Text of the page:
Bob James and David Sanborn
Smooth jazz can be like a soap opera, a waterfall of melodrama and over-emotion, and the glorious instrument that is the saxophone can be reduced to a gaudy toy, a piano like something made tiny that you might get out of a cracker. Both James and Sanborn are easily identified with the genre but one thing is clear on listening to Quartette Humaine why lumping genres indiscriminately on to musicians is so dangerous: Quartette Humaine is not a smooth jazz record at all. James and Sanborn are reunited, with drum deity Steve Gadd also returning (the three appear on their hit album Double Vision), with James Genus in place of Marcus Miller, and Javier Diaz joining on one track although the cast is smaller than Double Vision, and there are no vocals from anyone, least of all Al Jarreau who appeared on the 1986 album.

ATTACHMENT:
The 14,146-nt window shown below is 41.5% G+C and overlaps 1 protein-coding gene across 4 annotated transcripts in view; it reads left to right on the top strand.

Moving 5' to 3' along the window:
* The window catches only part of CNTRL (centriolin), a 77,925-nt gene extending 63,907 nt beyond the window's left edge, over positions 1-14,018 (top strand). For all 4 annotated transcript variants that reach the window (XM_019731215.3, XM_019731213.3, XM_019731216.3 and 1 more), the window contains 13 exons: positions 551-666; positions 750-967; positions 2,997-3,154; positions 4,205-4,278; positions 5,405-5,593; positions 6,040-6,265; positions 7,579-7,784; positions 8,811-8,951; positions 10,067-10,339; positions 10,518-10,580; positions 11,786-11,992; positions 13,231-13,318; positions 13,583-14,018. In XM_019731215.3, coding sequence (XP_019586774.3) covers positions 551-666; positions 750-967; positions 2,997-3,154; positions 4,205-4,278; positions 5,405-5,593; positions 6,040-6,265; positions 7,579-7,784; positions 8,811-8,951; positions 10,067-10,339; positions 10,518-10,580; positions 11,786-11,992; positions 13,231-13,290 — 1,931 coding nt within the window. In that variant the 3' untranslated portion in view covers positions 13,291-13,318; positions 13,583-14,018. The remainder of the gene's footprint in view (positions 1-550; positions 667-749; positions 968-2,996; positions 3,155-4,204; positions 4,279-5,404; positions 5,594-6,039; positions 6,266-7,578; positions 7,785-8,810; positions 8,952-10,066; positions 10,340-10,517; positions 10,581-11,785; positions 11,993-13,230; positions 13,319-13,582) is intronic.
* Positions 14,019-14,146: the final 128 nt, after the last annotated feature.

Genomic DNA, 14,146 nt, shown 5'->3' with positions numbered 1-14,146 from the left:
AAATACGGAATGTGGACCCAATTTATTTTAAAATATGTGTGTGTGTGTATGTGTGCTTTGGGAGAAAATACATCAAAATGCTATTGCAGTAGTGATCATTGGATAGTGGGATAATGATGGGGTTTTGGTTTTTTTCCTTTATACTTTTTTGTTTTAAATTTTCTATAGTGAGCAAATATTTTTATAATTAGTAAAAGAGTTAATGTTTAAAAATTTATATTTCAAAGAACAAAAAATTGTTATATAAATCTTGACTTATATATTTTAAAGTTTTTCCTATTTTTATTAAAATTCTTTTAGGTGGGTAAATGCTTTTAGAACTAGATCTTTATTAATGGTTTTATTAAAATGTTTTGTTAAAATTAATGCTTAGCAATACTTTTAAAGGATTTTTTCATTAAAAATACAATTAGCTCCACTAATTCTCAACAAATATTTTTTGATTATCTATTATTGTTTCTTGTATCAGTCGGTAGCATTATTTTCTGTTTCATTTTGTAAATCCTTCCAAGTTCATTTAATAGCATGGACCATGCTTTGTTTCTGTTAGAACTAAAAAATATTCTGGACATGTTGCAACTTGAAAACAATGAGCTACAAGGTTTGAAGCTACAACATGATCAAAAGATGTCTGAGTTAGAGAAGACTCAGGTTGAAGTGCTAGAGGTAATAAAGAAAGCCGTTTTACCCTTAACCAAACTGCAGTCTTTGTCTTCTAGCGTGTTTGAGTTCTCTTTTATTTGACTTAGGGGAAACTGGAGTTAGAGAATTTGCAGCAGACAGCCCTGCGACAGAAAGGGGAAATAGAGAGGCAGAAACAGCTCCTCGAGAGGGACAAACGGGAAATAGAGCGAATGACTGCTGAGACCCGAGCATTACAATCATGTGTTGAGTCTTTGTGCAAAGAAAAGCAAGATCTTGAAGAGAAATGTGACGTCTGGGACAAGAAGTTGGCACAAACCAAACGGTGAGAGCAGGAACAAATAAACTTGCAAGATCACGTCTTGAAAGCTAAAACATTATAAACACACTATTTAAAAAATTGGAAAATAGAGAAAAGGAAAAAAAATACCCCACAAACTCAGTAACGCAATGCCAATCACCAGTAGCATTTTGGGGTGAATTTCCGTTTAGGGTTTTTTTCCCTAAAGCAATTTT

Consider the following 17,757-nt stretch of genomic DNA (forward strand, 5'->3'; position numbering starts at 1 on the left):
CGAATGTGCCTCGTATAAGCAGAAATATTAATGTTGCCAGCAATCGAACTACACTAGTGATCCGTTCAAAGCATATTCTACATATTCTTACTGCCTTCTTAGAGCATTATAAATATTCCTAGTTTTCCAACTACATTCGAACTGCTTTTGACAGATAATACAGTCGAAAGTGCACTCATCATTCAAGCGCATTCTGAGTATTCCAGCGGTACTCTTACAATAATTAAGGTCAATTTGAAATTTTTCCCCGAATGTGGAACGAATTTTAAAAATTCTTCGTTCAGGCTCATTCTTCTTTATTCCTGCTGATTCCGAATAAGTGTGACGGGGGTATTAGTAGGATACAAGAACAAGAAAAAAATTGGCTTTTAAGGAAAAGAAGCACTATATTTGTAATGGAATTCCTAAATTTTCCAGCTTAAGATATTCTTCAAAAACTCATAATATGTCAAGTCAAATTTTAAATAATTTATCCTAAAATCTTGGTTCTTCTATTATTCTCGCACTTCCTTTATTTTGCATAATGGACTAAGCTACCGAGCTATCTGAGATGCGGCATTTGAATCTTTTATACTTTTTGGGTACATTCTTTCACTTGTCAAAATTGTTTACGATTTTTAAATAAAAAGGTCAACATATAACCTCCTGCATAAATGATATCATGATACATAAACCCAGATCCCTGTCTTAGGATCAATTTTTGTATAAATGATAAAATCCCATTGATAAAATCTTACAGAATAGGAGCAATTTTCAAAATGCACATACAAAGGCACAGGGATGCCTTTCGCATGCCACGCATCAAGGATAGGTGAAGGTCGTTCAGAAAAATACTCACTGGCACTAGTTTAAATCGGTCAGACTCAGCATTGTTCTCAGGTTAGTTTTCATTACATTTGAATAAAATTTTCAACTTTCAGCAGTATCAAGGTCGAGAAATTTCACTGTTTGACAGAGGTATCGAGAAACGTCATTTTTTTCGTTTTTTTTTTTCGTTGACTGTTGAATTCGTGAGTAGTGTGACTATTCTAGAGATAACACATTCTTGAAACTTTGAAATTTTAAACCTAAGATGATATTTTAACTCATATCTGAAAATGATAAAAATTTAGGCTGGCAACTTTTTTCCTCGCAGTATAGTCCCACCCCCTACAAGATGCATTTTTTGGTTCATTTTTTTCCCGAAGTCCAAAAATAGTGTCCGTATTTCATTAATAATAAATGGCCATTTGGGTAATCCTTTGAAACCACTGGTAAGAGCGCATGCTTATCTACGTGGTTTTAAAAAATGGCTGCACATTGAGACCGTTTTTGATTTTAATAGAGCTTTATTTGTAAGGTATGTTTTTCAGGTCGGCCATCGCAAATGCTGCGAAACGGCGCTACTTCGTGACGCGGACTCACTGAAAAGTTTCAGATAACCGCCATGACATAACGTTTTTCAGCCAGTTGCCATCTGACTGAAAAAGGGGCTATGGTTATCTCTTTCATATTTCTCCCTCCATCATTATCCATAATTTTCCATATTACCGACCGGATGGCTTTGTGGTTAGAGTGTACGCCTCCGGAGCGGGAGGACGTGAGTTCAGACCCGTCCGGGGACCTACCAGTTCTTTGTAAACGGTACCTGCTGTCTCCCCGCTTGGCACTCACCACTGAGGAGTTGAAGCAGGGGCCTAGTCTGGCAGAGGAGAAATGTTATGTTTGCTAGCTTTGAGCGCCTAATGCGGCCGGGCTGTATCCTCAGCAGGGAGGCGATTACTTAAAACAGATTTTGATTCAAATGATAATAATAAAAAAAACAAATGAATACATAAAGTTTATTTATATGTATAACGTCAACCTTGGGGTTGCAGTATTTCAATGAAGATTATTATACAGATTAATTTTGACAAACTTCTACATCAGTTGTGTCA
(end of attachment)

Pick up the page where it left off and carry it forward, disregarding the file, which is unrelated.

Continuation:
James has arranged the tunes and both Sanborn and James produce rather than Tommy LiPuma on their earlier record. Engineer Ken Freeman captures Genus’ bass beautifully especially on the early tracks, and it’s worth mentioning the immaculate intimate sound of this album irrespective of what you feel about any other aspect of the music and the tunes here. Not many albums get even close to how Quartette Humaine sounds, a warm acoustic jazz album where you can hear everything. Pure ambrosia. I wish more did. Last year a two-CD anthology of Sanborn’s Warner albums Then Again was an opportunity to recall how tender a player Sanborn is. ‘Lisa’ and ‘Hideaway’ and the Don Grolnick arrangement of ‘Lotus Blossom’ on the second of the Then Again discs clearly showed that, and Quartette Humaine emphasises this aspect of Sanborn’s artistry without cutting him adrift from the band setting as his more commercial work often did. The arrangements are better here than on many of Sanborn’s Warner albums, and James is a sympathetic accompanist: the music speaks. Not sure about the inclusion of the standard ‘My Old Flame’ which comes across as a bit laboured, but everything else, written mostly by Sanborn and James separately, works remarkably well. Don’t let the billing of Quartette Humaine as a musical tribute to Dave Brubeck, especially of his recordings with Paul Desmond hinder your approach to listening to this album too much (only ‘Follow Me’ corresponds with such a concept). Sanborn, more a Fathead Newman man, never sounds like Desmond here, and James is a very different pianist to Brubeck with more of an R&B and jazz-rock sound. So this is an odd framing for the album the title of which takes on from Alice Soyer’s ‘Geste Humain’. Above all this reunion is about great material and a relaxed romantic vibe with Sanborn playing his heart out. Go straight to ‘Genevieve’ to hear him at first hand. You’ll feel as if you’re sat at a table in front of the stand.